Redirect domain names

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[ This article is an excerpt from Take Control of Your Domain Names , by Glenn Fleishman (2007; reprinted by permission of TidBits Electronic Publishing ). ]

Registering more than one domain name to point to a single Web site isn’t unusual. Nor is it strange to host a Web page at an ISP or community site and want a subdomain to bring people directly to what’s often a long and hard-to-remember URL.

Redirection is the answer. With redirection, browsers can be pointed from a subdomain to a Web site. You use redirection when you want something you don’t control to be pointed to by something you do.

For instance, if you have a community page at a social or group site, and its URL is something extraordinarily bulky, you might prefer a shorter address to act as the public URL.

There are three main ways to create a redirect: With HTML or JavaScript on a Web page, using stealth redirection, or directly via DNS settings. (Note that if you run your own Web server or have access to the configuration settings on your Web host, you can also implement redirection using the Web-server software.)

How DNS resolution works

Domain Name System (DNS) is the glue that binds subdomains and IP addresses. Here’s how it works.

  • Your browser queries your computer’s DNS resolver for’s IP address.
  • The resolver queries your ISP’s DNS server.
  • The ISP’s DNS server starts at the top of the domain hierarchy, querying, in turn, the root nameserver (represented in DNS as just
    [a period]), the .com’s nameserver, and’s main nameserver. Because Socko Corp. delegates authority for its divisions worldwide, your ISP’s DNS server is told to check for European DNS information.
  • Your ISP’s DNS server checks and receives back the IP address for
  • The ISP’s server hands back the IP address to your DNS resolver.
  • Your DNS resolver hands that address to your browser.
  • Finally, your browser connects to the European Socko Web server by its IP address to retrieve the content.
  • Web-page redirects

    To set up a redirect, you can use a special feature in HTML or a command in JavaScript. Such redirects can take a little longer, must be applied on every affected Web page, and require the browser’s involvement. Despite these disadvantages, the redirection is entirely within your control and doesn’t require special Web-server software configuration that your Web-hosting firm may not provide.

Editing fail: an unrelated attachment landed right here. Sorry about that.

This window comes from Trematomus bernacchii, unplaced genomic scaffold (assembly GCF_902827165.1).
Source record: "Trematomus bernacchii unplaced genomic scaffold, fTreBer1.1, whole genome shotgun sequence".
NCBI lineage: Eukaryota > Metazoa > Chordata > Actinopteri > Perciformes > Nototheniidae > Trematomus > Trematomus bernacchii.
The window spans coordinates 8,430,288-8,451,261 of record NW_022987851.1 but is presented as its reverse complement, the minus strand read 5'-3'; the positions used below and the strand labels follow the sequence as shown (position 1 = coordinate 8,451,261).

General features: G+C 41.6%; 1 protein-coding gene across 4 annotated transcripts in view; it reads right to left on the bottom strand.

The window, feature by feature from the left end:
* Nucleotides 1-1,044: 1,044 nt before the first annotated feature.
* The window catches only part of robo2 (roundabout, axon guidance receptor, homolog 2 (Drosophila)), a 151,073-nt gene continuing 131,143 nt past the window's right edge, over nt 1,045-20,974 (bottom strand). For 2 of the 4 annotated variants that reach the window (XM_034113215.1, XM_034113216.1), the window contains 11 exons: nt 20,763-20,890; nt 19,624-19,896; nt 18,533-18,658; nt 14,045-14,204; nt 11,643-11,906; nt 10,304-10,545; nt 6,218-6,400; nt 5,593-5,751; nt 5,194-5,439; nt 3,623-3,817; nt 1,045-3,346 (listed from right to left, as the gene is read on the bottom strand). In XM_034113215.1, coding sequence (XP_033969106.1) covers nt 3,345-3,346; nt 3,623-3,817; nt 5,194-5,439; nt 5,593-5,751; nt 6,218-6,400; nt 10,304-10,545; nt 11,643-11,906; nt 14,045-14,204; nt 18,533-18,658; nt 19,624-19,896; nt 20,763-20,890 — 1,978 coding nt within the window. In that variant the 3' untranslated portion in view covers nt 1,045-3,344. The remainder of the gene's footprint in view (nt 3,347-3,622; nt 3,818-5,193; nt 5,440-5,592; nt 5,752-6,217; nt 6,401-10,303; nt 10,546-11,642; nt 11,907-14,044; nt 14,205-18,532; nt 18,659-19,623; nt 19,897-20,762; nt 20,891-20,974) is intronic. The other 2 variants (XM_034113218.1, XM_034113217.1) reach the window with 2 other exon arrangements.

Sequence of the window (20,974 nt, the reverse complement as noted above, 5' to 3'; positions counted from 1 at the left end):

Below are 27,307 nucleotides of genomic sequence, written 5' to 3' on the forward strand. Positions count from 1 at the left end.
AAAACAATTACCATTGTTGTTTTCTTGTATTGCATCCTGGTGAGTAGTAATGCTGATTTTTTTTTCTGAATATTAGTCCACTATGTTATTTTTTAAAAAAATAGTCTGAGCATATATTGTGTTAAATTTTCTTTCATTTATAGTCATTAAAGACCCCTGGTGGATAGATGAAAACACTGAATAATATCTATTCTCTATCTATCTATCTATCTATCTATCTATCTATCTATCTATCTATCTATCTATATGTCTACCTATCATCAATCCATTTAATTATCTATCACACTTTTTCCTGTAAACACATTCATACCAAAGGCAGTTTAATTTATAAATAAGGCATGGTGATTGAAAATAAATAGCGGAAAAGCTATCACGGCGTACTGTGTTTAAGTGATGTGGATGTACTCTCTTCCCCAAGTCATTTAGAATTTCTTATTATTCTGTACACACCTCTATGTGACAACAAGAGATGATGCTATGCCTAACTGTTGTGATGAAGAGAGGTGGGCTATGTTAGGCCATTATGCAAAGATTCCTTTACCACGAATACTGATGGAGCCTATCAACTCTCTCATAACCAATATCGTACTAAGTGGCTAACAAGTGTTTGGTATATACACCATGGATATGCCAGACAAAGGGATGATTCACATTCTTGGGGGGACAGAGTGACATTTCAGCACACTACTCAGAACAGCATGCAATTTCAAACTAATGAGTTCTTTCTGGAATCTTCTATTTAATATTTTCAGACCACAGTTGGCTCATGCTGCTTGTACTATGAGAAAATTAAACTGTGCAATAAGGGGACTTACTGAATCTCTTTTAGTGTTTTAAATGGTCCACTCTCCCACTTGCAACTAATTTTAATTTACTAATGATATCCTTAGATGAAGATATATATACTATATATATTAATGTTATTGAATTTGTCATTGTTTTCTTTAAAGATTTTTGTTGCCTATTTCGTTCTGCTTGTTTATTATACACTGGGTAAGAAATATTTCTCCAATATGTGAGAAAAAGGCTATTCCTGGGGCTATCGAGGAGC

HTML Tags The

    tag provides information about a page and can define attributes that control browser behavior. The attributes we’re interested in are
    , which tells most browsers to reload the page using the URL that’s specified next, and
    , which provides the parameters. The parameters are the time to refresh (measured in seconds) and a URL. The tag might look like this:

    <meta http-equiv="refresh" content="0;url=">


    tags must be in the
    portion of the HTML for a Web page. For redirection, I suggest creating the shortest possible page to make reloads as fast as possible, as shown here:

    <html>   <head>   <title>Redirecting</title>   <meta http-equiv="refresh"   content="0;url=http://glennf   .com/new_page.html">   </head>   <body></body> </html>

    (Of course, you’ll use your own URL, not mine.)

    JavaScript A simple script, such as the one that follows this paragraph, works more efficiently than the

    tag, because the script redirects to the new URL as soon as the browser receives it. However, some users may disable JavaScript, rendering the script useless for them. For best results, pair the script with the
    tag redirect. Put the JavaScript in the
    portion of the page; follow it with the

    <script type="text/javascript"> <!-- window.location = "" //--> </script>

    Stealth redirection

    Stealth redirection uses Web frames to make the browser display both the originating URL and the destination Web page. Most modern browsers support frames. But note that stealth redirection can negatively affect the way search engines index your site, and some tools to fight fraud might flag your site as problematic.

    Most DNS hosts offer some form of stealth redirection in addition to regular redirection. Here’s how you’d turn on either form of redirection at one DNS host, easyDNS; the steps are similar at many others.

    First, log in to your account. Find the domain name for which you want to add stealth redirection, and click on the DNS link to the right of its name. Scroll down to URL Forwarders. (If the contents aren’t displayed, click on the plus sign [+] on the right side of the box.) Enter the subdomain you want to forward and the URL to which it should forward. Select the Stealth option to use stealth redirection; leave it deselected for normal redirection. Click on Next to confirm and activate the changes.

    Multiple subdomains

    Using multiple subdomains at one domain name allows you to have many addresses that resolve to the same Web site. For instance, when users type in
    , you might want them to land at the same place.

    To point multiple subdomains to one set of files, contact your Web host and inform it of the subdomain names you want to point to a Web site. Some Web hosts may let you enter this information directly via your account. Obtain the IP address settings from your Web host for where to point the subdomains. Visit your DNS host and enter the subdomains you’re defining and the associated IP addresses (or just the IP addresses if you’re moving the pointer for existing subdomains).

    [ Glenn Fleishman writes about Wi-Fi and Macs from his home in Seattle, Washington. ]

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